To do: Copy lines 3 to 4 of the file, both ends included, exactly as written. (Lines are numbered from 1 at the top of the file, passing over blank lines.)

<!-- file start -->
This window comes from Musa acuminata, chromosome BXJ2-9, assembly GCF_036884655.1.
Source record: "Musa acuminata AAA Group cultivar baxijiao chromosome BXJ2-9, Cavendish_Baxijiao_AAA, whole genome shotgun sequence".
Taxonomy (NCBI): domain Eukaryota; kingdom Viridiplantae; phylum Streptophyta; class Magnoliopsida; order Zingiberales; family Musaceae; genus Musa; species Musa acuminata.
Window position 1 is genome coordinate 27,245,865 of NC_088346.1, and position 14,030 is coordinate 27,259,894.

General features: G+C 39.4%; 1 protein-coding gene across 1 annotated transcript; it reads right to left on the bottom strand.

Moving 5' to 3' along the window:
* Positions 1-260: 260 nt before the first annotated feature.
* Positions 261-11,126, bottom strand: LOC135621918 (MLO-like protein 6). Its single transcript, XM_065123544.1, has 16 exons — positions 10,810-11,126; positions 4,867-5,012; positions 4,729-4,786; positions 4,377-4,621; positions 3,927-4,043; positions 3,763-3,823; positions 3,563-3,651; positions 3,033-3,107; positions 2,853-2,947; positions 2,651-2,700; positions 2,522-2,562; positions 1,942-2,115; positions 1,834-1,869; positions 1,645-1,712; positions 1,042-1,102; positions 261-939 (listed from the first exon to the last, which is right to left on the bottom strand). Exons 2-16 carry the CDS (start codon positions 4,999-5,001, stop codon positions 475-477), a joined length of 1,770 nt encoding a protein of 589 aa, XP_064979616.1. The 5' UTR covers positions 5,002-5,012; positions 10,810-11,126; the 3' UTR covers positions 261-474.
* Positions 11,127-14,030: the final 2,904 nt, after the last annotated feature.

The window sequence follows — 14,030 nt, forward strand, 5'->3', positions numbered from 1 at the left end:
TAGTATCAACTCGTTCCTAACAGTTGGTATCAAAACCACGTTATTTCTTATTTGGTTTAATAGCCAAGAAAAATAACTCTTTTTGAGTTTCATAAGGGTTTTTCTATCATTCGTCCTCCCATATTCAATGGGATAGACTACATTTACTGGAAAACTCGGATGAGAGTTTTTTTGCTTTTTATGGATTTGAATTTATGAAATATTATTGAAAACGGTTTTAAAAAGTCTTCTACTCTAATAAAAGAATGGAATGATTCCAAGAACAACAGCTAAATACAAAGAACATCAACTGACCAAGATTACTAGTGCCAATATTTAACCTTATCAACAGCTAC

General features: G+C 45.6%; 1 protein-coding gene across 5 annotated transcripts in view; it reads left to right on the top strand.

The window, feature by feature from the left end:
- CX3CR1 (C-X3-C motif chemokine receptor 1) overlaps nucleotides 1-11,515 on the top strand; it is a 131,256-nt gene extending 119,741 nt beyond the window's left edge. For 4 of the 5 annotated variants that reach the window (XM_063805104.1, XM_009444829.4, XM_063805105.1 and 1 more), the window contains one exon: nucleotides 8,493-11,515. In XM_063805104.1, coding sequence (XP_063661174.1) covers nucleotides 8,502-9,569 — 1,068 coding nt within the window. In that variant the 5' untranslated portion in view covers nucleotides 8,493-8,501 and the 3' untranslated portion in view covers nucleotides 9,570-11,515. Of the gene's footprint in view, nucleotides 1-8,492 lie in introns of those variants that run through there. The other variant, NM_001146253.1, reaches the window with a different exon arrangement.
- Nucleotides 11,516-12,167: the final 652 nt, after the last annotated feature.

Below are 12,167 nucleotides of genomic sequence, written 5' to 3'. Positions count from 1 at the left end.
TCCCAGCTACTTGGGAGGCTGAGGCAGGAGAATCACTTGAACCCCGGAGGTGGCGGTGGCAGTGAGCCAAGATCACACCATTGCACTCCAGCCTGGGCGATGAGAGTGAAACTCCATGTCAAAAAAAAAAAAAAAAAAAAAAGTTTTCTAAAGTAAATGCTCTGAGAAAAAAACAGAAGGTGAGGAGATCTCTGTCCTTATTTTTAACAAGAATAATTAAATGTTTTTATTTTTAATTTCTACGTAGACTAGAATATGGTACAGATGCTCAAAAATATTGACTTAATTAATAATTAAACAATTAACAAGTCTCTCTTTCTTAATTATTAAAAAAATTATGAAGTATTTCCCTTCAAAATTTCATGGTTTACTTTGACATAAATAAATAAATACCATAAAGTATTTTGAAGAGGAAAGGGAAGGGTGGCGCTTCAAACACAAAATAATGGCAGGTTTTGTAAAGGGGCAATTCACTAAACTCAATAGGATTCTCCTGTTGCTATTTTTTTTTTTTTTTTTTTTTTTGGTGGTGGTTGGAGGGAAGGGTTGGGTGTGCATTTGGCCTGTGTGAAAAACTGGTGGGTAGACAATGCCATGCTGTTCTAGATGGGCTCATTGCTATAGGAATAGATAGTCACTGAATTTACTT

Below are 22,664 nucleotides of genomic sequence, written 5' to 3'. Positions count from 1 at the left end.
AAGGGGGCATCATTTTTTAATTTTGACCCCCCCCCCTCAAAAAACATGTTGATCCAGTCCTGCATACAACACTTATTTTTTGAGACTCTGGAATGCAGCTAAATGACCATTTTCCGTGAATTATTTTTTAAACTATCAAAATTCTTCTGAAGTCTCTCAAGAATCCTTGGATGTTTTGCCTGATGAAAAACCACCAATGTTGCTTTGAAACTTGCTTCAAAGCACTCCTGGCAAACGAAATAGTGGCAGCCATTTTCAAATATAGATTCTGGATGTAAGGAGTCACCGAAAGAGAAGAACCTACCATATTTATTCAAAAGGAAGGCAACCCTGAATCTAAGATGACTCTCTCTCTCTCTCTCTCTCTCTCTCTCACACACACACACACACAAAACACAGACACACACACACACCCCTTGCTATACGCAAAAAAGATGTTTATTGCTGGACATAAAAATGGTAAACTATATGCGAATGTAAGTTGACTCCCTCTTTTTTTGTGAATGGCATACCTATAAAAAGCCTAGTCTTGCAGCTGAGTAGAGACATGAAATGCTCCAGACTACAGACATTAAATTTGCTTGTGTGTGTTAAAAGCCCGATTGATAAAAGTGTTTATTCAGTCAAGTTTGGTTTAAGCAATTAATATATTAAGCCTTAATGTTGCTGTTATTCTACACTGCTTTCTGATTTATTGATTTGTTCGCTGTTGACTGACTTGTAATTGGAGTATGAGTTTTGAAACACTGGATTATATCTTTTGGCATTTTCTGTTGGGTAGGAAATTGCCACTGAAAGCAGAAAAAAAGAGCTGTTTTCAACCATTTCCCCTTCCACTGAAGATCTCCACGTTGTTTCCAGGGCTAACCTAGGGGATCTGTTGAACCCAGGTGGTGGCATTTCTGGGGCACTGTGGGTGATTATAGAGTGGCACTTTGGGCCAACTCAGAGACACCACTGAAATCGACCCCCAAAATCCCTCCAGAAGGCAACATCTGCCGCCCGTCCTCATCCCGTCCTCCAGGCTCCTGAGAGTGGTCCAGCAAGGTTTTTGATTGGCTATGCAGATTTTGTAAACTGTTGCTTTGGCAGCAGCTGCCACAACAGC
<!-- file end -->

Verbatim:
Taxonomy (NCBI): domain Eukaryota; kingdom Viridiplantae; phylum Streptophyta; class Magnoliopsida; order Zingiberales; family Musaceae; genus Musa; species Musa acuminata.
Window position 1 is genome coordinate 27,245,865 of NC_088346.1, and position 14,030 is coordinate 27,259,894.